We should bill the lake for what it is—a place of grandeur and solitude, which nourishes our thoughts and heightens our sensitivity to nature. Seen in that light, the brine flies become a fascinating curiosity more than an annoyance. The Great Salt Lake offers a wilderness experience, not a beach party, and no amount of promotion and development will change that.

Dean L. May, Images of the Great Salt Lake

At twilight a wild and thrilling spectacle. . . . Dim and pale, the moon, the ghost of a dead world, lifted above the distant Wasatch peaks and stared at the acrid waters of a dead sea.

Alfred Lambourne, Our Inland Sea, 1887

Save the dashing of the waves against the shore absolutely nothing is heard. Not the jumping of a fish, the chirp of an insect nor any of the least thing betokening life, unless it be that very rarely a solitary gull is disturbed in his midnight rumination and flies screaming away. All is stillness and solitude profound.

Captain Howard Stansbury, The Stansbury Expedition

How might we appropriately care for something if we do not know about it? How can we as citizens make informed decisions, without first being informed? We cannot.

Bruce Thompson, FRIENDS of Great Salt Lake

Great Salt Lake is a place where nothing is as it appears. It is a landscape of the imagination, where anything is possible.

Terry Tempest Williams, FRIENDS of Great Salt Lake Advisory Board

Great Salt Lake is a unique place in the Western Hemisphere because large concentrations of birds visit there… The disappearance of Great Salt Lake wetlands could mean the disappearance of whole species of birds.

Gonzalo Castro, Western Hemisphere Shorebird Reserve Network

Much has been made of the tragic loss of rain forests in our hemisphere... But, in fact, because of their productivity of plant and animal matter rich in fats and proteins, freshwater marshes are the most productive ecosystems on Earth.

Charles Potter, former Executive Director, North American Wildlife Foundation

We live along the Great Salt Lake, one of the most extraordinary natural features in North America. I do not believe we, as a community, have honored its rarity. Our lack of intimacy toward this inland sea is not out of neglect, but of ignorance. We do not know the nature of this vast body of water that sparkles and sings. If we did, the shores of the Great Salt Lake would look different.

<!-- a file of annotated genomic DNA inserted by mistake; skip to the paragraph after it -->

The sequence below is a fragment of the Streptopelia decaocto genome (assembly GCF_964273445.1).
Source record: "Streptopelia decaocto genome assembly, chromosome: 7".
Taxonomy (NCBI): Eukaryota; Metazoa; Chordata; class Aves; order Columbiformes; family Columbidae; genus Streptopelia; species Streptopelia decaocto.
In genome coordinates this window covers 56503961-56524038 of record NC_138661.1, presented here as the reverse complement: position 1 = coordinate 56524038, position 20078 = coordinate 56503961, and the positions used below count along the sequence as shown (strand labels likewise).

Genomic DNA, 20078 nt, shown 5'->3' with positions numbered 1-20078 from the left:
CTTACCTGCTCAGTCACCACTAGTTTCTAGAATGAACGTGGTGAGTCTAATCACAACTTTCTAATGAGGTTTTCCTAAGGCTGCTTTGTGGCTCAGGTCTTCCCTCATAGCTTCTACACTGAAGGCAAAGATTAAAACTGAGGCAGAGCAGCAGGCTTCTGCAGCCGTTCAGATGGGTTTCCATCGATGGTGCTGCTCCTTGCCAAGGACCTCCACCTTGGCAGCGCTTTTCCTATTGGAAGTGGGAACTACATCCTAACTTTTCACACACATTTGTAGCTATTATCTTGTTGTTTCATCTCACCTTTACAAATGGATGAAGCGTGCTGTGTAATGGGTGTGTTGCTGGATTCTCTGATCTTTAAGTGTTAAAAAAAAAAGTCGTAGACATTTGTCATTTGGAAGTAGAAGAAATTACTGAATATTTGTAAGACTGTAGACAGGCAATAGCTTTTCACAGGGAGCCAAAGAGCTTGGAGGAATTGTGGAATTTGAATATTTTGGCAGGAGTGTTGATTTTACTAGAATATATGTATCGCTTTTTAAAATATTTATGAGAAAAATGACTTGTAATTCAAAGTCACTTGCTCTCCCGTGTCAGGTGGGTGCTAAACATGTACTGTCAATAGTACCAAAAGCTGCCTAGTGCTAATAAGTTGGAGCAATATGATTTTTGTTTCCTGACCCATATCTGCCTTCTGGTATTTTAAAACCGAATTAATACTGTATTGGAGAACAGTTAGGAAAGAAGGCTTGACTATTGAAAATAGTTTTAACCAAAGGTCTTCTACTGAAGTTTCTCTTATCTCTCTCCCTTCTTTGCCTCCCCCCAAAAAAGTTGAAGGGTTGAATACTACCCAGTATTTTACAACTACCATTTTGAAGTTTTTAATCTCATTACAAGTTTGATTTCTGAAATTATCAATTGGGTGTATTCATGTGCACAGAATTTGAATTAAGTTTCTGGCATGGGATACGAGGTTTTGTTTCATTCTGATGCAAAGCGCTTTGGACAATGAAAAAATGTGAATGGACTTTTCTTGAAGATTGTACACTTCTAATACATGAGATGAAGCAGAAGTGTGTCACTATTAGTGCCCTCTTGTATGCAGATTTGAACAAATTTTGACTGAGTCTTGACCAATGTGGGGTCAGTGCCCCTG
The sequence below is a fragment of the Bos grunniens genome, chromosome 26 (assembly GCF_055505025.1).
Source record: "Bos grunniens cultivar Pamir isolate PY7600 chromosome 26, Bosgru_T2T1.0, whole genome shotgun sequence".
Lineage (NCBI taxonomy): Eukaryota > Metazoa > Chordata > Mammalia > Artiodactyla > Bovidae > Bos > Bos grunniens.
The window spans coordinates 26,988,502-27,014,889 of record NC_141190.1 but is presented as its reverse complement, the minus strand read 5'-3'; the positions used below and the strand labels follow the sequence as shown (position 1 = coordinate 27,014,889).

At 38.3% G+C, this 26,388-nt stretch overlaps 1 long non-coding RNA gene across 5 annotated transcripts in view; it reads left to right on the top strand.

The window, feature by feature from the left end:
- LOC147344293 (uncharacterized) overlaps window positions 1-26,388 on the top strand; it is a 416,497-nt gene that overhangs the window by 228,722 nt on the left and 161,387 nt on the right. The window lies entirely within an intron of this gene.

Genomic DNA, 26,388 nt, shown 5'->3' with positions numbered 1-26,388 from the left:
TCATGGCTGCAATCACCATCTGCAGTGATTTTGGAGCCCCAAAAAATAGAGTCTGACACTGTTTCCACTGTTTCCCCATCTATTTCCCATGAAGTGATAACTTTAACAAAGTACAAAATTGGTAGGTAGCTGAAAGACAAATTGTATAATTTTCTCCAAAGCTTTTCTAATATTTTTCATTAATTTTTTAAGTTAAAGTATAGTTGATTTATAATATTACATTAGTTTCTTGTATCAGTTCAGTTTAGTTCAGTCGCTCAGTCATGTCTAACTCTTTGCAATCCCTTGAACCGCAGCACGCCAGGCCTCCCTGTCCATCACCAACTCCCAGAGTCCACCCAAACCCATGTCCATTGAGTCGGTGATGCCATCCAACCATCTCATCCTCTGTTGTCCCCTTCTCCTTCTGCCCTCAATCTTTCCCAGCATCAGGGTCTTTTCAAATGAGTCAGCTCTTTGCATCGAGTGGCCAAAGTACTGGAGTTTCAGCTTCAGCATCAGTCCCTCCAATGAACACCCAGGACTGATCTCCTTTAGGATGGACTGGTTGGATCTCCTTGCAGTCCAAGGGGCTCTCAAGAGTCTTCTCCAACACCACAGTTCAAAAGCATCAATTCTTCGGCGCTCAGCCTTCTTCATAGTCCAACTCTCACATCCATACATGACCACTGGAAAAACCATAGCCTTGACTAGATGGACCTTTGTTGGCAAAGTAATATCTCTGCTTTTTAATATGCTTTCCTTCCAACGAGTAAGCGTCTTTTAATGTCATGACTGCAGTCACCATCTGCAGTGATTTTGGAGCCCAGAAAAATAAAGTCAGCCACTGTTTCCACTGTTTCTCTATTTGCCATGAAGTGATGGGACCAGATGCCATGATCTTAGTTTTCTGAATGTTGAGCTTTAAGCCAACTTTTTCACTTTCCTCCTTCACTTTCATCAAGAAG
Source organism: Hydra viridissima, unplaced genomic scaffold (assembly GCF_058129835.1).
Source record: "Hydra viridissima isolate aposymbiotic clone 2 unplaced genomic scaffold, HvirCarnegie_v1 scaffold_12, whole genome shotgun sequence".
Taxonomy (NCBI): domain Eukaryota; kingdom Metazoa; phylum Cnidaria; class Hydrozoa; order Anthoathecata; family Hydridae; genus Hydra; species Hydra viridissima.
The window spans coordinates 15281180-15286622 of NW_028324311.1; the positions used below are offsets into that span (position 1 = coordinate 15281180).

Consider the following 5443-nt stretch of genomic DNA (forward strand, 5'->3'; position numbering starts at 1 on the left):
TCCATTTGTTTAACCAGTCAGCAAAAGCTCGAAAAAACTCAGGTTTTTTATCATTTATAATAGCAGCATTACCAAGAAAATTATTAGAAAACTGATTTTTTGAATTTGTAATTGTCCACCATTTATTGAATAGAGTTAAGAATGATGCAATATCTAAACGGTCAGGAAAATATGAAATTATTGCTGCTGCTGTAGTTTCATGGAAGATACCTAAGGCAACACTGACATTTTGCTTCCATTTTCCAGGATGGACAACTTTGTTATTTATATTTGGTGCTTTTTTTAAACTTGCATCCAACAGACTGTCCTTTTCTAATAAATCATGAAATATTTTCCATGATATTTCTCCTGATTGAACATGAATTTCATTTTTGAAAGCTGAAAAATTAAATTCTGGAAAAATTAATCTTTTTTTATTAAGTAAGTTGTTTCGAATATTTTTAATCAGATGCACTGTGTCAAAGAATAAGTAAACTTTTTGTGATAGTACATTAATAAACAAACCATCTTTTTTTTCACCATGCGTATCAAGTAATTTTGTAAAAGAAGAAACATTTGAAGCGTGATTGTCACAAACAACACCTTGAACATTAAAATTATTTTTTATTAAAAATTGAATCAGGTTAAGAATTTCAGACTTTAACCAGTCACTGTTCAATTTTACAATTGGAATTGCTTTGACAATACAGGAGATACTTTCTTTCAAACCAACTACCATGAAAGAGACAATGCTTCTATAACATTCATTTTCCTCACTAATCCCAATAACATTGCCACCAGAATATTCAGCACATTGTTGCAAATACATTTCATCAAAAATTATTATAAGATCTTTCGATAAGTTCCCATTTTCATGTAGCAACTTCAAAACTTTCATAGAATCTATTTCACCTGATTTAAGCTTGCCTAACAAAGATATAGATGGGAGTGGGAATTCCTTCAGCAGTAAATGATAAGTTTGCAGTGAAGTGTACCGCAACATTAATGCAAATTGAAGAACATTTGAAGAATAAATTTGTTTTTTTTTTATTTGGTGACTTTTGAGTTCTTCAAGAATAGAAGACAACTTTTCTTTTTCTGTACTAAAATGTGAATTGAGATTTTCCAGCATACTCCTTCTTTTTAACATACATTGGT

Terry Tempest Williams, FRIENDS of Great Salt Lake Advisory Board

This is a fragile place, and a place where naked forms themselves give shape to our own often shapeless spiritual longings. We often wish to experience the non-city and the non-developed, to come close to a place where familiar things are not.

Will South, Images of Great Salt Lake, 1996

To travelers so long shut among the mountain ranges a sudden view over the expanse of silent waters had in it something sublime. Several large islands raised their rocky heads out of the waves. . . . Then, a storm burst down with sudden fury upon the lake, and entirely hid the islands from our view.

John C. Fremont, Report of the Exploring Expedition to the Rocky Mountains, 1845
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Why We Care

  • Several years ago I was enchanted by Alfred Lambourne’s romanticized paintings of the Great Salt Lake, so began my own quest to explore its islands and capture what I saw in quick, plein air, oil sketches.

    I made many day-trips to Black Rock and spent a significant amount of time camping on Stansbury and Antelope Islands, climbing their trails and swimming in their bays. My paintings became my diary as I observed the changing light and shadow on the rocks and water. The brine flies and gnats often hovered over my shoulder anxious to immortalize themselves in the sticky colorful oil paint.

    Kirk Henrichsen, Alfred Lambourne Prize Participant